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We Need A Saddam To Replace Saddam: Operation Strongman

Watch this report from Michael Ware with Wolf. Since Maliki isn't cutting it as the leader in Iraq and there is virtually no government---what is be

ware-saddamlite.jpg Watch this report from Michael Ware with Wolf. Since Maliki isn't cutting it as the leader in Iraq and there is virtually no government---what is being said is that we need Saddam, but not really Saddam, just somebody that's tough, but not too tough, that can keep Iraq together so that it's still friendly to the US, but that isn't friendly with Iran because that would be bad, Mkay? The tribes were called losers by the White House, but they aren't losers now---so who are the losers?...Now we're hearing about the Musharraf option that people just loved as far back as 2004. Or Operation Stongman as I like to call it...But didn't the Iraqis vote with their purple fingers? Round and Round it goes...As long as the US keeps "surging" along...

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BLITZER: I don't know about you, but I keep hearing suggestions from some influential elements out there that what Iraq really needs is a strongman, someone not necessarily like Saddam Hussein who was a thug and a killer, but someone, let's say, like a Pervez Musharraf in Pakistan or a Hosni Mubarak in Egypt.

WARE: Well, look, Wolf, you know, what we're talking about here is essentially what's dubbed the Musharraf option, precisely what you're talking about, putting a strongman in place.

Now, this is something that was -- has been talked about and mooted (ph) since even before the invasion. It's now known that that was the CIA's preferred option for regime change. They said coup d'etat. Cut off the head, put in our own guy and then cut out the cancer of the Iraqi Baathist apparatus as we go.

I certainly know very influential special forces commanders and other leading generals here in the country who have been pushing for solutions just like that since way back in 2004. (full transcript below the fold)

via CNN

MICHAEL WARE, CNN CORRESPONDENT: That's truly a plaguing question, Wolf, because to be honest, there's no immediate candidates. I mean to use an example from Afghanistan, there is no Hamid Karzai waiting in the wings, as a single political figure who has even the vaguest prospect of unifying this country.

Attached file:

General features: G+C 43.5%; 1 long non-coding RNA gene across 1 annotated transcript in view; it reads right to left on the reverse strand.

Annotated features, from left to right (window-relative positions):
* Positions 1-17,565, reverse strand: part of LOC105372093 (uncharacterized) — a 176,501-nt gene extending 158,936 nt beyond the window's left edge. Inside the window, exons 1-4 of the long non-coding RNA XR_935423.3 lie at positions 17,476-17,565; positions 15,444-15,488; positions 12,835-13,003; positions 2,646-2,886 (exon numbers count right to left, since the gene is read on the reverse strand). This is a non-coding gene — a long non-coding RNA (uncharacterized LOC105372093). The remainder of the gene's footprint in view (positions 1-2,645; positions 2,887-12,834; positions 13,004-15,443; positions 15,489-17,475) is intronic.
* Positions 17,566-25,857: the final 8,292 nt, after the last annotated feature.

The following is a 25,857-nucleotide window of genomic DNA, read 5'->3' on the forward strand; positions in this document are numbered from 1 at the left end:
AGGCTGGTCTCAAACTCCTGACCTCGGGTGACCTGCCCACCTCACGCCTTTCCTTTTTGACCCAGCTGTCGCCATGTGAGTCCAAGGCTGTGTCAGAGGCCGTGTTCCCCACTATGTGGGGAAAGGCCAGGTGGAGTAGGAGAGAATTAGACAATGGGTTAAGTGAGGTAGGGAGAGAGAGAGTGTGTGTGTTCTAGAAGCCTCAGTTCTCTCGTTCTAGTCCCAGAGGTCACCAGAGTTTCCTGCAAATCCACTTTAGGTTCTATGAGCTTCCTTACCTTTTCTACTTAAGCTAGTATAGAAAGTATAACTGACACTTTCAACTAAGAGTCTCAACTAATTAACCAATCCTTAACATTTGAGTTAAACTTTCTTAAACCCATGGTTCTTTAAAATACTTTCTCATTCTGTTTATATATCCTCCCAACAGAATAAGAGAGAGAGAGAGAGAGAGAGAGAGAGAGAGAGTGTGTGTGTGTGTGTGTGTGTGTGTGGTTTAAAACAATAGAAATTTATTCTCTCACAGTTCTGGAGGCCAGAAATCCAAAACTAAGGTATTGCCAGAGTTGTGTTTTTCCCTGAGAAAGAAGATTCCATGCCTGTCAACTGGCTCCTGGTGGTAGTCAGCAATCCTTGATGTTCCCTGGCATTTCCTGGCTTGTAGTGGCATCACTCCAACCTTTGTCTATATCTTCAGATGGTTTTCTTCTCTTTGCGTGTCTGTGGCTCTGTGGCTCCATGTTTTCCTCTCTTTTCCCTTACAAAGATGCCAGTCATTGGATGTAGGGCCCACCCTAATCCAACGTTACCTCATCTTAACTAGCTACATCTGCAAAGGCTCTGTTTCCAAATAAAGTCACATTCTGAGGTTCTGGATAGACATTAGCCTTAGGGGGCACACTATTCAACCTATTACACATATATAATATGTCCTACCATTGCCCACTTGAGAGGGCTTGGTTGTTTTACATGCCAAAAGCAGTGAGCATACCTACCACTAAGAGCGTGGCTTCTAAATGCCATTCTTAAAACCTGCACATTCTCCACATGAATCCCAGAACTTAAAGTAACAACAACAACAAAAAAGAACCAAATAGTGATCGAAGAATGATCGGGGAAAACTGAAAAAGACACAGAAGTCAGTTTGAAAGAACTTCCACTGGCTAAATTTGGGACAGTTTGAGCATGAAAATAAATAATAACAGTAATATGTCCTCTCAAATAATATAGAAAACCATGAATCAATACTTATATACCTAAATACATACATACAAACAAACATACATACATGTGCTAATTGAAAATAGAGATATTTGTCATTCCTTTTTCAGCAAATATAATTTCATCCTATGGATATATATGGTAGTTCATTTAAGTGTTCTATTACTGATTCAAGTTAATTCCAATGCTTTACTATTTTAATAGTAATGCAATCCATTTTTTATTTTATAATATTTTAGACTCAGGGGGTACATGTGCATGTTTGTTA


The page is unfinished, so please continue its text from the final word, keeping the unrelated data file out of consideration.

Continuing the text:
Indeed, let's bear in mind, Wolf, Nouri al-Maliki was not the answer either. He was the compromise candidate of all compromise candidates, with very little support from anyone and absolutely no power. So even he wasn't a solution.

Now, there are a number of people who are out there on the fringes trying to jockey and maneuver. And, of course, Iraq's neighbors -- Iran, Saudi Arabia, Jordan -- they're also providing support to some of these potential candidates.

So, really, the question is after Maliki, what happens?

If he goes, will he go constitutionally by, say, a no confidence vote in the parliament?

Or is it going to be a non-constitutional upheaval, like a coup d'etat?

Or, as former Prime Minister Ayad Allawi calls for, an emergency government?

That will be one of the things that determines who might lead next. But, honestly, America has to pick one of the horses in the race and back it because Iran certainly will be doing the same.

BLITZER: I don't know about you, but I keep hearing suggestions from some influential elements out there that what Iraq really needs is a strongman, someone not necessarily like Saddam Hussein who was a thug and a killer, but someone, let's say, like a Pervez Musharraf in Pakistan or a Hosni Mubarak in Egypt. Forget about democracy for the time being, but get someone who is pro-American, pro-West, but at the same time can get tough and crack down on what's going on there.

What's your sense of that?

WARE: Well, look, Wolf, you know, what we're talking about here is essentially what's dubbed the Musharraf option, precisely what you're talking about, putting a strongman in place.

Now, this is something that was -- has been talked about and mooted (ph) since even before the invasion. It's now known that that was the CIA's preferred option for regime change. They said coup d'etat. Cut off the head, put in our own guy and then cut out the cancer of the Iraqi Baathist apparatus as we go.

I certainly know very influential special forces commanders and other leading generals here in the country who have been pushing for solutions just like that since way back in 2004.

Now, coupled with that, coupled with that, a period of, say, an emergency government with a quasi democracy or a constitution not abandoned, but merely suspended until this place can hold itself together and blunt the Iranian interference. To go with that must be an empowerment of the tribes. Now, it's a very famous line, but back in 2003, the U.S. administration here blithely, glibly said that the tribes have no future in the new Iraq.

Well, how wrong they have been. The tribes are vitally needed to rebuild this country and support whoever can really control this place and keep it an ally of America, as opposed to the mess and the almost anti-American shemozzle (ph) that it currently is.

BLITZER: Michael Ware reporting for us from Baghdad.

Michael, thanks.

WARE: Thank you, Wolf.

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